Information and discussion on all aspects of British photographic history
Following two inspiring international conferences about the role of Women Photographers, held at Tate Modern in April 2015 and National Gallery of Art in Lithuania in 2017, we are hosting the third conference at Tate Modern, in autumn 2019. Through a mix of call for papers and invited speakers, this public event aims to bring together key voices from across the globe to explore and identify critical themes and issues pertinent to how women work photographically in the 20th and 21st century and recognising their contributions to the medium’s history. We will explore the wide range of working practices both historical and contemporary, addressing key themes in current photography research and celebrating important work produced.
Please find the call for papers below. The themes for the conference are set out in the call for papers. We encourage submissions that embrace the following principles: an inclusive definition of gender, an interest in diverse practices, global perspectives and alternative approaches to education.
This event is organised in partnership with University for the Creative Arts (UCA) and London College of Communication (LCC) at University of the Arts London Photography (UAL), with support from The Leverhulme Trust International Network Grant.
This conference seeks to open a discussion on the below topics, inviting new research which responds to contemporary issues around photographic practices, collecting and gender disparity. In what ways can the framing of photographic practice be reimagined?
Theme 1: Sharing the Self and Others
The act of photography is often a performative one – either as an actual performance before the camera or as a performative act of practice. The emergence of picture-based social media has also produced a plethora of diaristic commentaries on women’s lives, from intimate family picture blogs and feeds (many of which are financially profitable) to commentaries on fashion, food and health. – What is the relationship between performance and photography today? – How have women worked with performativity and photography? – How is photography used to share the personal? – What are the ethics involved in professionals working with this type of material, historic and contemporary?
Theme 2: In and Out of the Museum
Women’s work has been collected by museums far less than the work of men yet there is little recorded research to investigate why and how this has happened. Women’s work has also been largely hidden from view, buried in collections that often don’t get shown or discussed. – Is the act of collecting either as an institution or as an individual a performative, self-referential act? – How do museums acquire and collect photography, while considering gender parity? – How do photography collections respond and develop in dialogue with audiences? – How could collection strategies be reimagined?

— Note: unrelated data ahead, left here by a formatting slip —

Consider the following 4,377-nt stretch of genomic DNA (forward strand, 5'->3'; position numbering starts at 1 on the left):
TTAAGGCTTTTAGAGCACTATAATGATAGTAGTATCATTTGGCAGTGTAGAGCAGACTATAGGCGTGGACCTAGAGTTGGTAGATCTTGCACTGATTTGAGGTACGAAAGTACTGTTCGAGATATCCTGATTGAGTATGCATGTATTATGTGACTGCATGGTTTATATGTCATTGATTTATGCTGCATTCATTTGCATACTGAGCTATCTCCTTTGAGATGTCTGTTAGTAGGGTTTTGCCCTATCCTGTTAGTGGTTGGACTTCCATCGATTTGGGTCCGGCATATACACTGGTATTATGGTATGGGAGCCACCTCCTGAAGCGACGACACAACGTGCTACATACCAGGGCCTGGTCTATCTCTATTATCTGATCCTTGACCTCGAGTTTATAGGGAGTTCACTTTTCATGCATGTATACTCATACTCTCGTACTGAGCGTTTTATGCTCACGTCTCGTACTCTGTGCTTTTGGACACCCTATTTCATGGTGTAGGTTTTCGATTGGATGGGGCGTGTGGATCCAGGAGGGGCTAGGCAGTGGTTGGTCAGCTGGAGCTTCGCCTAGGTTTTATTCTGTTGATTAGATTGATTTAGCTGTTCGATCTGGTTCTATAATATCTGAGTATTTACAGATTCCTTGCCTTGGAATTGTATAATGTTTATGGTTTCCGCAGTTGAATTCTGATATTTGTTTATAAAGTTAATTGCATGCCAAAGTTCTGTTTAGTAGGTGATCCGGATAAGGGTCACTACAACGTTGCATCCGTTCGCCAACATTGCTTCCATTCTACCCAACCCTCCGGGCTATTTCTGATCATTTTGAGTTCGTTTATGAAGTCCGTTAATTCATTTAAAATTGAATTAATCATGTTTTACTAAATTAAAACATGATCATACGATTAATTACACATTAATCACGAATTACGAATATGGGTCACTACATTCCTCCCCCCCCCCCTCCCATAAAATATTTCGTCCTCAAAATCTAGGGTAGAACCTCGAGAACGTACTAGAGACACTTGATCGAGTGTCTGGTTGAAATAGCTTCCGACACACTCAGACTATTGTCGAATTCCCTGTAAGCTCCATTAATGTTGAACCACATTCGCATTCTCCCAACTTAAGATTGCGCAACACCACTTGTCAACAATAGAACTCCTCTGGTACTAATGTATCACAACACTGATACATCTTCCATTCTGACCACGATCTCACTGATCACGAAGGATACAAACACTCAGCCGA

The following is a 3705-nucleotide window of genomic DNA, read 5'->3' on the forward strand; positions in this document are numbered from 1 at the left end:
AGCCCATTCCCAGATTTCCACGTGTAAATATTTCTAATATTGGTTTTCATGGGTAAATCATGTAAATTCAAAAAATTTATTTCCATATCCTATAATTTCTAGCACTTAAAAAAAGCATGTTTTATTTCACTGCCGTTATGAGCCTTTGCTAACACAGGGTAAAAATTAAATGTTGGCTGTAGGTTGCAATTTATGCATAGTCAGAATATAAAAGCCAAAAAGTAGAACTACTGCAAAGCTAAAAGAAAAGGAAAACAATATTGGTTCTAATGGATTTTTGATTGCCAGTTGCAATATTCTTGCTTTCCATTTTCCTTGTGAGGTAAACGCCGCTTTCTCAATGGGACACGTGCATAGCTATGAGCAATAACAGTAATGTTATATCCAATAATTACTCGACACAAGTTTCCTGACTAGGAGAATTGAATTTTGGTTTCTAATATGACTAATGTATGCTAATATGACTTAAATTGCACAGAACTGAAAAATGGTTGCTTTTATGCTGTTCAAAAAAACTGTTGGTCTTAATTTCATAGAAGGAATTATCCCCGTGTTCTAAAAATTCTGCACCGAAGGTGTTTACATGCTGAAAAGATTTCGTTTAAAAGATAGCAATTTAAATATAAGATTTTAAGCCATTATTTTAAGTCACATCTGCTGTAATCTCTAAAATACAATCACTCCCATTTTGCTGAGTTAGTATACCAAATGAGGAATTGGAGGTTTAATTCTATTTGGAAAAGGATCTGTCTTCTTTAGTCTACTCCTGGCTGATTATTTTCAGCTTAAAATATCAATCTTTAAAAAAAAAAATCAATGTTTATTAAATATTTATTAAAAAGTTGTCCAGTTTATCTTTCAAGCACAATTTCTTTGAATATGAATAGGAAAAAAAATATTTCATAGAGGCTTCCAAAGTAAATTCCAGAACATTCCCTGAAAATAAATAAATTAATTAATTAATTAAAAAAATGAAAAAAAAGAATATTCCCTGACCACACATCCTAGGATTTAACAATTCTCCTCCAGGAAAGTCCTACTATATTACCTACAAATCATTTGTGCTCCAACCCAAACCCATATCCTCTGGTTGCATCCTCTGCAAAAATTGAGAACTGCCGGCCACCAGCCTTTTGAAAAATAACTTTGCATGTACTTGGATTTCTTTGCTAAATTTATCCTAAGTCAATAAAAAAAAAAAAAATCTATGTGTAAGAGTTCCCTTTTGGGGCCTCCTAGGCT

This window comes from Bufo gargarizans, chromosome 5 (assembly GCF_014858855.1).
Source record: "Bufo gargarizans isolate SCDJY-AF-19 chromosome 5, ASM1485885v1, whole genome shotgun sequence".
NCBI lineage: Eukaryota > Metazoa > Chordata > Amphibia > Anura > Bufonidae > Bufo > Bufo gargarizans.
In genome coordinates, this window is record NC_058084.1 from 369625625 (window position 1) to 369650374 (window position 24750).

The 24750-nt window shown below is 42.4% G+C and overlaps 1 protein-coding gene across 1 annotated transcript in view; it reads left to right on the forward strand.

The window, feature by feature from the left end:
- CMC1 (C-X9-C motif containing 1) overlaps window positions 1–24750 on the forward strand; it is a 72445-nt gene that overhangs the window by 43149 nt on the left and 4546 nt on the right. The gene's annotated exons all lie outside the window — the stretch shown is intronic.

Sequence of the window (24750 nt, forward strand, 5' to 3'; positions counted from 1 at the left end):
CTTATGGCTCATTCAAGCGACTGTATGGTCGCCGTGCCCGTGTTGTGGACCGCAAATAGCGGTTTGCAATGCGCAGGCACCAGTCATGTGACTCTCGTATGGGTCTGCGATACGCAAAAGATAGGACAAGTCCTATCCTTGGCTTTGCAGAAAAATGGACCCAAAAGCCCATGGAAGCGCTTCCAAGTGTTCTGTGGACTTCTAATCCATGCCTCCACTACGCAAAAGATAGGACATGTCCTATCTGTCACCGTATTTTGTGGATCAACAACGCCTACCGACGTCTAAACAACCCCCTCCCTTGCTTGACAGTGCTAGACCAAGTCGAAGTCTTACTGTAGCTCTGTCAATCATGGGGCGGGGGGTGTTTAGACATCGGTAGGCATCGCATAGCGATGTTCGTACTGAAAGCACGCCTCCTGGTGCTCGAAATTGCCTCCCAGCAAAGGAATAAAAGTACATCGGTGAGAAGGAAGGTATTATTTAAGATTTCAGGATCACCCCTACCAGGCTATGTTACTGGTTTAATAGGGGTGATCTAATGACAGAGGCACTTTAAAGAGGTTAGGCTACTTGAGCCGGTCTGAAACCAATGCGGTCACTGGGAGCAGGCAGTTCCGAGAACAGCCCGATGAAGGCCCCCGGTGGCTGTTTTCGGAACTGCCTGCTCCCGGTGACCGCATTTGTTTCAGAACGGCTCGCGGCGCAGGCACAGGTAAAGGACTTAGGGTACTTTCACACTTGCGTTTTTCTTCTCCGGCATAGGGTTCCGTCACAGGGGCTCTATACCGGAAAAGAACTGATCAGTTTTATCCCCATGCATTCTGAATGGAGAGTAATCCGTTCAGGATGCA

Theme 3: Connected Practices
This theme aims to address ideas around the work of collectives, skill sharing, processes, alienation, working with specific networks, solidarity, artists collaborating with curators and with other artists and photographers. – How have ways of working together enabled new forms of photographic practice? – What kinds of collaboration or connected practices have enhanced visibility and how? – What opportunities does the medium of photobooks offer practitioners? – How are social media and new technologies creating new spaces for activism around the globe?
Theme 4: Global Stories
The history of photography and even representations of contemporary photography told today often focus on particular regions to the exclusion of others, overlooking international connections and stories. – In what way has the increased visibility of photography from different localities impacted established photographic histories and the [western?] Canon?’ – What are the contemporary responses to investigating archives? – How are photographers responding to notions of displacement and diaspora?
Theme 5: How do Women Work?
This section considers how women photographers have negotiated and navigated their way to photographic opportunities by inviting papers which explore the position of women, past, present and future working in the industry, art and photography practice. – What role does gender play in photographic practice? – How have women photographers navigated spaces of conflict and war? – How is the organisation of photography’s practice changing in response to contemporary developments in education, technologies and the industry? – What roles do developing technologies and social media play in the development of women’s photographic careers?
Submission of papers as follows:
1st March 2019 – Deadline for submission of 500 word abstract and CV or link to a webpage. The abstract must be submitted as a single PDF file, please DO NOT include any images.
16th May 2019 – Successful applicants will be notified after this date.
Please email submissions to: Fastforward@ucreative.ac.uk
Conference FAST FORWARD: HOW DO WOMEN WORK
Tate Modern, London, UK
30 November – 1 December 2019
Join this conference to discuss how framing of photographic practice can be reimagined
For any enquiries please email: Fastforward@ucreative.ac.uk
The open call can be also found on Tate Modern website.
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